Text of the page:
Why Biometrics Are Good For Identification, Bad For Authorization

I have never been much of a fan of using your fingerprint or eyeball print as a way of gaining access to something – whether it be your phone or a data center.  There are a number of reasons why, but now we can add a new one to it.

The Chaos Computer Club demonstrated (see article in Tech Crunch) a way to capture a fingerprint and fake the iPhone’s fingerprint reader out.  Some fingerprint readers are even easier to fake – you can fool them with a fingerprint on a gummy bear.

Now mind you, their attack some some serious work and for most people, who don’t even put a PIN on their phone, the fingerprint is a serious upgrade.

For those people who are paranoid, the courts have held that you can be forced to stick out your finger to unlock your phone while you cannot be forced – without being given immunity – to give up your password.  Also, you can, conveniently, forget your password.  It is hard to forget your finger.

Suffice it to say, biometic information can be captured, with different levels of difficulty and if that information is used for authorization (i.e. unlock your phone), it is possible to unlock your phone without your approval.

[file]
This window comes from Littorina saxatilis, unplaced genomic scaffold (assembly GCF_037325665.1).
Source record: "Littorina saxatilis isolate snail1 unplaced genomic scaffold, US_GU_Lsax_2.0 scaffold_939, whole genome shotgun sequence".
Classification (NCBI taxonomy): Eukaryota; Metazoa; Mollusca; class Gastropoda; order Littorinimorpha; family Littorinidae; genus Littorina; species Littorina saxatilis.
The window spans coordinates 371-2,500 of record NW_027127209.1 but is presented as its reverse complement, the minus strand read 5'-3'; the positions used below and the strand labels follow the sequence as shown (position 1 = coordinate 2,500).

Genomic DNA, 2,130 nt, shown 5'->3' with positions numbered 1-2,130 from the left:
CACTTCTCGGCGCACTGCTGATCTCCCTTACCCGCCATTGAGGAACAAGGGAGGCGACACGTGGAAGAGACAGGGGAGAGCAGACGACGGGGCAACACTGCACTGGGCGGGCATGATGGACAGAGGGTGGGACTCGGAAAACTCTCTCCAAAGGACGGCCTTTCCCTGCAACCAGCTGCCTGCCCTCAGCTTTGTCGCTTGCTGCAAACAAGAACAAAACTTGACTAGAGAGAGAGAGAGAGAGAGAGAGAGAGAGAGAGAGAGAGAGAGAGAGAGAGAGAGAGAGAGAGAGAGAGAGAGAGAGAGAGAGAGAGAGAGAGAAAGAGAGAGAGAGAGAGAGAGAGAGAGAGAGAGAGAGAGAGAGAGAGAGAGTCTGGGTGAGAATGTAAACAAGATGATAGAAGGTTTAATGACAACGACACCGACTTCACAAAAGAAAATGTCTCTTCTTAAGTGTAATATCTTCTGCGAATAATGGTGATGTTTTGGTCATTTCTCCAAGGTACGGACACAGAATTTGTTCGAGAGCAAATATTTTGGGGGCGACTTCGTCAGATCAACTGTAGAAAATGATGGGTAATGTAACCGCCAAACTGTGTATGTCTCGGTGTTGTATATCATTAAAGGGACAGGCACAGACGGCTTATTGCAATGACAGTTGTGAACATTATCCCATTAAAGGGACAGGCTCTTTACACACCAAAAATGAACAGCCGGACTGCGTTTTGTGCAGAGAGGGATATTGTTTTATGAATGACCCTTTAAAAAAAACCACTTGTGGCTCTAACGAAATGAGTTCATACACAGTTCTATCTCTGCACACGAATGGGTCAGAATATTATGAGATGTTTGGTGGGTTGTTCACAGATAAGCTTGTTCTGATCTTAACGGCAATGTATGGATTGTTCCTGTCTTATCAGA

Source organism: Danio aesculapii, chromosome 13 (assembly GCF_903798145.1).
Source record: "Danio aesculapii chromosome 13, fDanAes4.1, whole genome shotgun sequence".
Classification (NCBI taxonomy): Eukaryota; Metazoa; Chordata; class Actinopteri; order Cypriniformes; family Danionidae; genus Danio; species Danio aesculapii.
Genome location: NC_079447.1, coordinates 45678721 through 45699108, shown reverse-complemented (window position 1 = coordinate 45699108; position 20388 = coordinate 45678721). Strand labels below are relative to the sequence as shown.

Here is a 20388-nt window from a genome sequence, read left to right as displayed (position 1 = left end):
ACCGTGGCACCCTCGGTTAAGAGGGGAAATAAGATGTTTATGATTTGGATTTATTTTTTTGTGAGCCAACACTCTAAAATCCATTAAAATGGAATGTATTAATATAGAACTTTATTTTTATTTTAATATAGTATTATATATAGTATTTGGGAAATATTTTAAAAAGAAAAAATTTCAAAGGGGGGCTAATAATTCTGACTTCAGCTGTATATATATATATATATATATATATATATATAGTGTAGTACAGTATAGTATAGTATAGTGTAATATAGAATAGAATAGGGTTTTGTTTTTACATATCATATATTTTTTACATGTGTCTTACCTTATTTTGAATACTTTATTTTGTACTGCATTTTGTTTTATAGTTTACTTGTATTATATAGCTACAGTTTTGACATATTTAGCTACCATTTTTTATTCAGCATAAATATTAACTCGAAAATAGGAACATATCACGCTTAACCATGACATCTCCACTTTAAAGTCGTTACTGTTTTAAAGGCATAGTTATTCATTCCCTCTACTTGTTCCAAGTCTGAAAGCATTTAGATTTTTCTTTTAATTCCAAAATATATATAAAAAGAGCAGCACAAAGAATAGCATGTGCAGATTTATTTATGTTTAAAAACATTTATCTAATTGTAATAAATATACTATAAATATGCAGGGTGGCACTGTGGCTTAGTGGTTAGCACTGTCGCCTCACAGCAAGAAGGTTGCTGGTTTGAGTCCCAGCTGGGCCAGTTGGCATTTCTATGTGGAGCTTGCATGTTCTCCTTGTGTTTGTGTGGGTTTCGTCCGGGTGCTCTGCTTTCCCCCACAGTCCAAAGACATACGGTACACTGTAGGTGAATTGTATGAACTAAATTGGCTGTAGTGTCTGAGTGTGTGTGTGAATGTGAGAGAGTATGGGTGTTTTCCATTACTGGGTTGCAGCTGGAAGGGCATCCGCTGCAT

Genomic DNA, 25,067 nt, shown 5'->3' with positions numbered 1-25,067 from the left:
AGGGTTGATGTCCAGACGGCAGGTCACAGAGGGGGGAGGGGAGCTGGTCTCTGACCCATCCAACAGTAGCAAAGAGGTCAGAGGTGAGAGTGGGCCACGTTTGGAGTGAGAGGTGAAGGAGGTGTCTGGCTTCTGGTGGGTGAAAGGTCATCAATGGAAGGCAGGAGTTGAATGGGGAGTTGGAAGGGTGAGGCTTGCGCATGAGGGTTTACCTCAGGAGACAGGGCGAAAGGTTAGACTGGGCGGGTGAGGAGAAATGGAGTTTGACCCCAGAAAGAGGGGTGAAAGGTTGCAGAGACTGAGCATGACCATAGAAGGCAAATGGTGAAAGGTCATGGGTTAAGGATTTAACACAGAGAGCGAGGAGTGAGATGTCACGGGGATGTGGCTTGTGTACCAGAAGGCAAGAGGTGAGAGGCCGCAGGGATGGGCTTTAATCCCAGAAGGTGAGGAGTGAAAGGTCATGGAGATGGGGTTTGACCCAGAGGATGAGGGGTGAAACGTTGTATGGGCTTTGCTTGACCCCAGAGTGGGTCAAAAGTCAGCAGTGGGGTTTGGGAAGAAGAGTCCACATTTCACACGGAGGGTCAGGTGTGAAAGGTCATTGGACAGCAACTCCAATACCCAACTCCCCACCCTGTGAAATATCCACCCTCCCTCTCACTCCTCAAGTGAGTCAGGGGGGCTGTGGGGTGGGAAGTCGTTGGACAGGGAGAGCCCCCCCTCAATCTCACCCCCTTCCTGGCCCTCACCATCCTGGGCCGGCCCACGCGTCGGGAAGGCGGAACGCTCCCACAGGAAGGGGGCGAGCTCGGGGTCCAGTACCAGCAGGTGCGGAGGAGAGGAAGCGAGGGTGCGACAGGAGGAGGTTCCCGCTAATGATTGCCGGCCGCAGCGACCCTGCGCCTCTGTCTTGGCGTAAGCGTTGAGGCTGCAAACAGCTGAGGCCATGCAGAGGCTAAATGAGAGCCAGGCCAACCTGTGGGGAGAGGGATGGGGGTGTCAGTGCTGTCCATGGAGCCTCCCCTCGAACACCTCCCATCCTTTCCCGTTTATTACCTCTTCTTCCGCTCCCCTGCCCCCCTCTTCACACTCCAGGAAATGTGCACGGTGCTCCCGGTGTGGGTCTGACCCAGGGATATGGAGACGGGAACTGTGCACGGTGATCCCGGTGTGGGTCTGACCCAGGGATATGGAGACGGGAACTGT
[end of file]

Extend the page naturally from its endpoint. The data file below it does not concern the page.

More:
One way to get around this is to use biometics to identify the user and a password to authorize that user, but that is inconvenient, so, except for high security environments – such as data centers – that is not often done.

Now today’s new problem.  Agic (see their web site) has created a technology that allows you to print a computer circuit board on your ink jet printer.  Swap out the ink cartridges with their ink and use their paper and you can print a circuit board.  Put some components on it and you have a real circuit.

How does this relate to biometrics.  Well, apparently, it turns out that the capacitance of this ink and paper combination is such that you can print a fingerprint on their paper, using their ink, and that fingerprint has the right capacitance to fool many fingerprint readers.

This means that you can take a picture of someone’s finger, invert the ridges and grooves and print it.  They claim to have unlocked a Samsung Galaxy S6 using this technique.

It also means that if you forget your finger and you took a picture of it and put it in your wallet, you can still unlock your phone.

The point is that there should be a distinction between IDENTIFYING who you are and AUTHORIZING your access – and vendors are collapsing the two.

That being said, given that many people don’t even put a PIN on their phones (Marissa Mayer, CEO of Yahoo famously said that it was too much work to do that (see article), so  using a fingerprint is a huge step up.  But for those people for whom security is important, I do not recommend using a fingerprint at this time.  An Alphanumeric password of at least 10 characters is a pretty safe bet.  Experts are recommending 16 characters.  It could be a phrase like “I Like Ice Cream!”, since those are a lot easier to remember.

Information for this post came from the Security Now podcast, episode 550.

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